After visiting the bank in Cecil Square i became informed of this, spoke to the fraud department of lloyds who refunded me, it was only £30.
      The next step Lloyds took was to put a nationwide stop on this company.
      Perhaps using a bank that actually has a branch where you can go in and speak to someone is actually worth it rather than online only.

      • Sorry i missed out a pertinent point, if after the two days it became a recurring subscription membership for £29.90 per month, just like a gym etc, the amounts are quite small so you may not pick up on them. This is very similar to Amazon prime e.g. try free of charge for one month then they simply start billing you for the service each month. These types of practices are very common.

      • Yes-although the big banks are shutting branches, most still have at least one with a counter inside you can get too fairly easily & the fraud you mention is quite common with cheap subscriptions etc that say you will only be charged x amount for a one-off payment & then they start taking 10 quid a month or just empty your account. If it sounds too good to be true & you aren’t going to get anything for 50p or a quid, then it is.

        • Steve,

          Totally agree with you, I can only comment 0n my own bank.

          With regards to the subscrition, I was in the process of applying for a DBS, this came up and I just thought “why not, it is only 50 pence, what have I got to lose”, the rest is history and it certainly opened my eyes. I now have two accounts, one which does not have a card, the one that does have a card I keep minimal funds in for online transactions etc. When speaking to people the respnose i get is I will check to see this is happening to me. Just wanted to share with a wider audence.

          • That’s a very good idea. Keep the majority of your funds in a separate account, one which cannot be accessed by credit or debit card. Just keep enough in your current account to pay your regular bills.
            That’s what I do.

  6. I guess they must have checked their insurance in case any loss against fraud is included? If such a thing exists for this type of fraud.

  7. All this could have been avoided if they simply offered to contact their bank directly using only the contact number provided by the bank, and then only discussing transactions of sizable financial magnitude via a face to face meeting.

    Never, ever reveal account details before politely declining whatever action is requested of you over the phone either.

    It’s 2022, and it’s astonishing scams like this could even work on restaurant owners deemed good enough to satify the palates of the art club jet set.

    Used them and it’s lovely food. Shame they couldn’t continue because £50k is not an enormous sum for a restaurant business and judging by their continued patronage by the time of the scam; I’m inclined to think it wasn’t very profitable, or some other undisclosed issue led them to close?

  8. There has been a lot of reporting on this case. But some important questions needed to asked by Isle of Thanet News:

    • Thank you for the comment. I did try to answer via email but the address appears not to exist. I have actually asked these questions. As you can see Turner Contemporary’s statement is not an answer to those questions and until/unless there is evidence on which to prove any statements then it is something I could not legally publish (hence why your questions aren’t showing). Companies House accounts for Barletta are up to June 2021 so do not reflect the financial situation some 18 months on.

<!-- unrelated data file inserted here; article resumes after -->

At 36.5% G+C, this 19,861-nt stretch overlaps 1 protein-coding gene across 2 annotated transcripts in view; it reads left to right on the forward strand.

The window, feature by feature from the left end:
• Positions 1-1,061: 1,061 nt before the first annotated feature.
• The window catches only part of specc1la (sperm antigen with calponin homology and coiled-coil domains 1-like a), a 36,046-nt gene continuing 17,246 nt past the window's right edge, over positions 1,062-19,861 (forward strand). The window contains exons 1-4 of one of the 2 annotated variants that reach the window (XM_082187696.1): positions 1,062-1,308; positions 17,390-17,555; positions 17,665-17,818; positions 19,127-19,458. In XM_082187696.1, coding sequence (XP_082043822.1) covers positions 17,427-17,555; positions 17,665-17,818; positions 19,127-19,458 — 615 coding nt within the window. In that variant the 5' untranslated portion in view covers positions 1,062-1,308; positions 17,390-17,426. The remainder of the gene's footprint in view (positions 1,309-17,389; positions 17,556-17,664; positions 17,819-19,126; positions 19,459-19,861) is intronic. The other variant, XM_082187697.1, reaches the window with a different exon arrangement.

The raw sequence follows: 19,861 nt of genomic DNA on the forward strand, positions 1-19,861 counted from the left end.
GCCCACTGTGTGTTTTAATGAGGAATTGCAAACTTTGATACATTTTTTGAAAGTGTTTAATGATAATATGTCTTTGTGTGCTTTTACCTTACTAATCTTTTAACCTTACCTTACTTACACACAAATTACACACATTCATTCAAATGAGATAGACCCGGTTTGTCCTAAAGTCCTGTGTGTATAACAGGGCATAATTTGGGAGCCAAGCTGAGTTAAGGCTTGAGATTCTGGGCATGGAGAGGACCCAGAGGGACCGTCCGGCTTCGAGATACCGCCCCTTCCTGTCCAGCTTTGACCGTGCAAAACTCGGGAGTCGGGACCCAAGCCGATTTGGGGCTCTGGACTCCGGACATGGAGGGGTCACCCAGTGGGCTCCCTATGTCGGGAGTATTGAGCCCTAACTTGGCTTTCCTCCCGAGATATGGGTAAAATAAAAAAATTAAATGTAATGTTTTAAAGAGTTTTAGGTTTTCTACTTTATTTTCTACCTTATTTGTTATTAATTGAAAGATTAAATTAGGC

9. I do feel sorry for these people. However I was scammed last year for £500 in a way neither I nor Lloyds Bank know exactly how. The scammers sent a text to my mobil phone, no idea how they got the number as I keep it close to those that need it but not hard to find out I guess,, saying an unauthorised withdrawal had been taken from my account and I needed to ring the fraud number of Lloyds bank. I did make the mistake of not using another phone but I don’t do banking on my mobil phone ever and still don’t. So there was no way they could scam via my mobile as no bank details were ever given or logged on it.
    Lloyds repaid the money the same day even before I could get through to them.. I did check my computer for malware etc and none found. I must have done something wrong somewhere but never have found out where. Lloyds said the scammers are so good they are almost undetectable these days. I have never had small amounts taken before either, just one large hit.
    Some where they got hold of all my bank details and maybe just lucky on finding my memorable info. that only I know and is never written done let alone stored. After this I still use internet banking but check every day for anything not paid by me. One thing I did do afterwards was wipe the computer and phone completely and reinstalled the operating system, a right pain but useful to do in the circumstances. Also changed bank details of course.
    Bloody clever these scammers are, I do still think it might have been a fault at Lloyds Bank and not mine but we will never know. Using a big name banks is best for me I think.

    • I think that scammers changing on your username, password and memorable info are extremely remote. It would take a seriously good cracker program at least an hour to crack an 8 digit password. Then the scammer’s got to defeat your memorable phrase.